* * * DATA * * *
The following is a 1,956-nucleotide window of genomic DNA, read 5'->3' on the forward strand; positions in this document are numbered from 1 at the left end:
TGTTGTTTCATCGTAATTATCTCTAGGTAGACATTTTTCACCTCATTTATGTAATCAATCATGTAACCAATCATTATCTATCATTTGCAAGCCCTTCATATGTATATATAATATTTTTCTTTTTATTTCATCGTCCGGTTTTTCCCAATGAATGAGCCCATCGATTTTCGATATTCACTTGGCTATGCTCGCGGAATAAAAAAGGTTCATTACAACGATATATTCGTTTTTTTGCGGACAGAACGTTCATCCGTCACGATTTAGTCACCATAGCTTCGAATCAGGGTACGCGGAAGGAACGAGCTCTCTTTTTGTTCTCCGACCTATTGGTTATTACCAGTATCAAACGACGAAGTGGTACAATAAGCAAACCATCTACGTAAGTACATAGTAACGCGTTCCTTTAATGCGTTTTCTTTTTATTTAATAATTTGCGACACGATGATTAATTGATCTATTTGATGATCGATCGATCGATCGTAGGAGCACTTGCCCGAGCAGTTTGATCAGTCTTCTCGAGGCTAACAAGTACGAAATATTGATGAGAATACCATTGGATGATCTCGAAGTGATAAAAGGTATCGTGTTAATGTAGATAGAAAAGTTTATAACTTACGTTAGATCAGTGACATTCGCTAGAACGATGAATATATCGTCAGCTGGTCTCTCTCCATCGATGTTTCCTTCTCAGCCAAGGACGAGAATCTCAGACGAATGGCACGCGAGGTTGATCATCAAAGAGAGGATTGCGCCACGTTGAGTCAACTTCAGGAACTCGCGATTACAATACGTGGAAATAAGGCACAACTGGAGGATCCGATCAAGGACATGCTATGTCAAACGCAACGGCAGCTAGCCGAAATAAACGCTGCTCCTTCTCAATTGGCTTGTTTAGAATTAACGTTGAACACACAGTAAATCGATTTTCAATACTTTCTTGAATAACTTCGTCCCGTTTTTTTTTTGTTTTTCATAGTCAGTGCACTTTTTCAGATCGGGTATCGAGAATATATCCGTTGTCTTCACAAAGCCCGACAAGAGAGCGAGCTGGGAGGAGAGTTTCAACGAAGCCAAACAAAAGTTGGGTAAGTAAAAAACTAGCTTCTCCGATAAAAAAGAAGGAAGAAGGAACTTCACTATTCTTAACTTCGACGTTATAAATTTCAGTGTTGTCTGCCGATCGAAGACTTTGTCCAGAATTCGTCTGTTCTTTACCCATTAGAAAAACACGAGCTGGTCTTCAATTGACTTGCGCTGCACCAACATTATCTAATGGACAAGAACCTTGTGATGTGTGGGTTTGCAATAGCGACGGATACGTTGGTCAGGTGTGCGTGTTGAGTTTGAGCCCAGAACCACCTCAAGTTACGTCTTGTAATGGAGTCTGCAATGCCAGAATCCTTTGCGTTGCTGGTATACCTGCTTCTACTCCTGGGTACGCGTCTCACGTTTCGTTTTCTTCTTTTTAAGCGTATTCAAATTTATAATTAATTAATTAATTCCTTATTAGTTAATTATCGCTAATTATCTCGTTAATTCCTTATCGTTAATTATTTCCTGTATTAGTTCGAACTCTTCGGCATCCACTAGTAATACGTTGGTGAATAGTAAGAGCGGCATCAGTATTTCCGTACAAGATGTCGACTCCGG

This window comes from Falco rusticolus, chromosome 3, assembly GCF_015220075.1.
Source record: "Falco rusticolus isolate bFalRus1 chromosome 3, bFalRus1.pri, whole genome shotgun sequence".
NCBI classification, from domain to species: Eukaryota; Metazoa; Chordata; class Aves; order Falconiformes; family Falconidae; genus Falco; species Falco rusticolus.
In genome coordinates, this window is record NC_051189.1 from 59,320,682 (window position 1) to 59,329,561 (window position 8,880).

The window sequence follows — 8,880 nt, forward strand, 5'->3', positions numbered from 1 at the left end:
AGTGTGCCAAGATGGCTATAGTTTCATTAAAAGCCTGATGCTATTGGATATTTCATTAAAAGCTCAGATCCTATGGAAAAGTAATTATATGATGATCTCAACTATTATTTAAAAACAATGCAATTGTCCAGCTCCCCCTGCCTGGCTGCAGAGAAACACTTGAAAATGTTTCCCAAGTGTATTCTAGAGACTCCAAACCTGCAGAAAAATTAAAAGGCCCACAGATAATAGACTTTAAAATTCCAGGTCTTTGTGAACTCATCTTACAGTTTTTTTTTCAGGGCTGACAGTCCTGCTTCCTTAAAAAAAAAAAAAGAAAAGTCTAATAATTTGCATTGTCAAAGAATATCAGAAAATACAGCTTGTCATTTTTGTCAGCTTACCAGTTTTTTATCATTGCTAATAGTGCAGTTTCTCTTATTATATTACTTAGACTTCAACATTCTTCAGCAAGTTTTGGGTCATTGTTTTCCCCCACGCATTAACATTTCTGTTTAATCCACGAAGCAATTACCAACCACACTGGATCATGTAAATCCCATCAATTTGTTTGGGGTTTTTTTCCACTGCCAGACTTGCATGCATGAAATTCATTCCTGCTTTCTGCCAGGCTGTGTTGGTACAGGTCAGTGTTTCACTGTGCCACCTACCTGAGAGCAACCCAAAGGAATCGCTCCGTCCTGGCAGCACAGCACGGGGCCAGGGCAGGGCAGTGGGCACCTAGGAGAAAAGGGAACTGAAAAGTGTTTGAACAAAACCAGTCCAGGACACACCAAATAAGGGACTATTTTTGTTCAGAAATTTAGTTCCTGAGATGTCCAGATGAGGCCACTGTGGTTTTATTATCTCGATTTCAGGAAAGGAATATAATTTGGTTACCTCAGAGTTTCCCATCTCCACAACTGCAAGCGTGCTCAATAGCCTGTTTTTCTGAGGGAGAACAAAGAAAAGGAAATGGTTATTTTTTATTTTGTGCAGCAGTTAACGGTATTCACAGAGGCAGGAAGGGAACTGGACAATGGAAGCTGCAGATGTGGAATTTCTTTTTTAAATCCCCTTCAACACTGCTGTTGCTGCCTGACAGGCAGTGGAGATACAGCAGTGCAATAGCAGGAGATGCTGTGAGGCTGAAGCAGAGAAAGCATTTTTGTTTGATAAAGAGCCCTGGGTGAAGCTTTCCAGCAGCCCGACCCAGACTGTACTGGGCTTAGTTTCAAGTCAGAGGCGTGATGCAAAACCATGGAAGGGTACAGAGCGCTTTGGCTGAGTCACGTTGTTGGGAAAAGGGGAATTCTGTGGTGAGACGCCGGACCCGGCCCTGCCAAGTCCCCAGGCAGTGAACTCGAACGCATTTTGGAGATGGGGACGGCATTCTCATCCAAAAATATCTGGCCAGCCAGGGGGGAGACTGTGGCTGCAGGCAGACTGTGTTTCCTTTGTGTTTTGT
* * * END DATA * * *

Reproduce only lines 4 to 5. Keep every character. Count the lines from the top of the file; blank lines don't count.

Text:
Source record: "Falco rusticolus isolate bFalRus1 chromosome 3, bFalRus1.pri, whole genome shotgun sequence".
NCBI classification, from domain to species: Eukaryota; Metazoa; Chordata; class Aves; order Falconiformes; family Falconidae; genus Falco; species Falco rusticolus.